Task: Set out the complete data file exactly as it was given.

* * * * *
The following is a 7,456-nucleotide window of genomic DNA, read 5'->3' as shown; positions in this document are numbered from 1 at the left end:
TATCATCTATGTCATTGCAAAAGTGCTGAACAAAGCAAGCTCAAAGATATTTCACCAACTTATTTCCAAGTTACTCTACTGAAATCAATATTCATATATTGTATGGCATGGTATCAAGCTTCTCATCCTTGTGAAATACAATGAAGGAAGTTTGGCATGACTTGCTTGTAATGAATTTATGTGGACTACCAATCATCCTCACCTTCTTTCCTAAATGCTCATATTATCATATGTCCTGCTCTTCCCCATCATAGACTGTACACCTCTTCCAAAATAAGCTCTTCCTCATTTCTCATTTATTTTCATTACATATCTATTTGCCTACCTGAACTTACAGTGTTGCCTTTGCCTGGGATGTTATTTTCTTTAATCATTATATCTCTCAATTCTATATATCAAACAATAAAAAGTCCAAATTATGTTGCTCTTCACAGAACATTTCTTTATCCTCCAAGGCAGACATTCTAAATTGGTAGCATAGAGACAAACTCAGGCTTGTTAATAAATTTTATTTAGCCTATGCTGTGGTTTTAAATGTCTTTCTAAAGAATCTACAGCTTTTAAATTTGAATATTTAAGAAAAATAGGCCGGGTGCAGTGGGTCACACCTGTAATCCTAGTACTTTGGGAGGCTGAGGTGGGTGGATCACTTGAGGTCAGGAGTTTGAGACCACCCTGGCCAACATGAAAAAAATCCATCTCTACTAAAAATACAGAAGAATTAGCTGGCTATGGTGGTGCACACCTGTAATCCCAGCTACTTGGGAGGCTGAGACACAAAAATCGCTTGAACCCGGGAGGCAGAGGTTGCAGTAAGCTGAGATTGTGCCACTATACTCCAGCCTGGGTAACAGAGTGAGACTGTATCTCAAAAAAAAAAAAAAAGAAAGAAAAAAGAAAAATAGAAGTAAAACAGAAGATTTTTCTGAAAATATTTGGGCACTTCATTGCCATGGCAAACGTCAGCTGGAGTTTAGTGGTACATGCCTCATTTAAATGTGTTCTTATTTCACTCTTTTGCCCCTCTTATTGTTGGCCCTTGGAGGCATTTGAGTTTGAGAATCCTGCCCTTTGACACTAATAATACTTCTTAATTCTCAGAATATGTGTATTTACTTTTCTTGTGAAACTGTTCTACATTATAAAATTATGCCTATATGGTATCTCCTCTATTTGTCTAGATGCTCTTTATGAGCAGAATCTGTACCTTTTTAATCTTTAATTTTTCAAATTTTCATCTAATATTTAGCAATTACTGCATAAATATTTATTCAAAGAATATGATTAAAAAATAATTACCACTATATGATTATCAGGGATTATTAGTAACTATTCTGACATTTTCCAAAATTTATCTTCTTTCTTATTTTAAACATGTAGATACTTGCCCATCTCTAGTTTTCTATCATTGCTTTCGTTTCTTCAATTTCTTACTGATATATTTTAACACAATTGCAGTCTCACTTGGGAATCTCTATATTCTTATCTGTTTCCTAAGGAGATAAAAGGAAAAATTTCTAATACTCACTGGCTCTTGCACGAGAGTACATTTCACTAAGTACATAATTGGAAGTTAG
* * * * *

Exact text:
The following is a 7,456-nucleotide window of genomic DNA, read 5'->3' as shown; positions in this document are numbered from 1 at the left end:
TATCATCTATGTCATTGCAAAAGTGCTGAACAAAGCAAGCTCAAAGATATTTCACCAACTTATTTCCAAGTTACTCTACTGAAATCAATATTCATATATTGTATGGCATGGTATCAAGCTTCTCATCCTTGTGAAATACAATGAAGGAAGTTTGGCATGACTTGCTTGTAATGAATTTATGTGGACTACCAATCATCCTCACCTTCTTTCCTAAATGCTCATATTATCATATGTCCTGCTCTTCCCCATCATAGACTGTACACCTCTTCCAAAATAAGCTCTTCCTCATTTCTCATTTATTTTCATTACATATCTATTTGCCTACCTGAACTTACAGTGTTGCCTTTGCCTGGGATGTTATTTTCTTTAATCATTATATCTCTCAATTCTATATATCAAACAATAAAAAGTCCAAATTATGTTGCTCTTCACAGAACATTTCTTTATCCTCCAAGGCAGACATTCTAAATTGGTAGCATAGAGACAAACTCAGGCTTGTTAATAAATTTTATTTAGCCTATGCTGTGGTTTTAAATGTCTTTCTAAAGAATCTACAGCTTTTAAATTTGAATATTTAAGAAAAATAGGCCGGGTGCAGTGGGTCACACCTGTAATCCTAGTACTTTGGGAGGCTGAGGTGGGTGGATCACTTGAGGTCAGGAGTTTGAGACCACCCTGGCCAACATGAAAAAAATCCATCTCTACTAAAAATACAGAAGAATTAGCTGGCTATGGTGGTGCACACCTGTAATCCCAGCTACTTGGGAGGCTGAGACACAAAAATCGCTTGAACCCGGGAGGCAGAGGTTGCAGTAAGCTGAGATTGTGCCACTATACTCCAGCCTGGGTAACAGAGTGAGACTGTATCTCAAAAAAAAAAAAAAAGAAAGAAAAAAGAAAAATAGAAGTAAAACAGAAGATTTTTCTGAAAATATTTGGGCACTTCATTGCCATGGCAAACGTCAGCTGGAGTTTAGTGGTACATGCCTCATTTAAATGTGTTCTTATTTCACTCTTTTGCCCCTCTTATTGTTGGCCCTTGGAGGCATTTGAGTTTGAGAATCCTGCCCTTTGACACTAATAATACTTCTTAATTCTCAGAATATGTGTATTTACTTTTCTTGTGAAACTGTTCTACATTATAAAATTATGCCTATATGGTATCTCCTCTATTTGTCTAGATGCTCTTTATGAGCAGAATCTGTACCTTTTTAATCTTTAATTTTTCAAATTTTCATCTAATATTTAGCAATTACTGCATAAATATTTATTCAAAGAATATGATTAAAAAATAATTACCACTATATGATTATCAGGGATTATTAGTAACTATTCTGACATTTTCCAAAATTTATCTTCTTTCTTATTTTAAACATGTAGATACTTGCCCATCTCTAGTTTTCTATCATTGCTTTCGTTTCTTCAATTTCTTACTGATATATTTTAACACAATTGCAGTCTCACTTGGGAATCTCTATATTCTTATCTGTTTCCTAAGGAGATAAAAGGAAAAATTTCTAATACTCACTGGCTCTTGCACGAGAGTACATTTCACTAAGTACATAATTGGAAGTTAG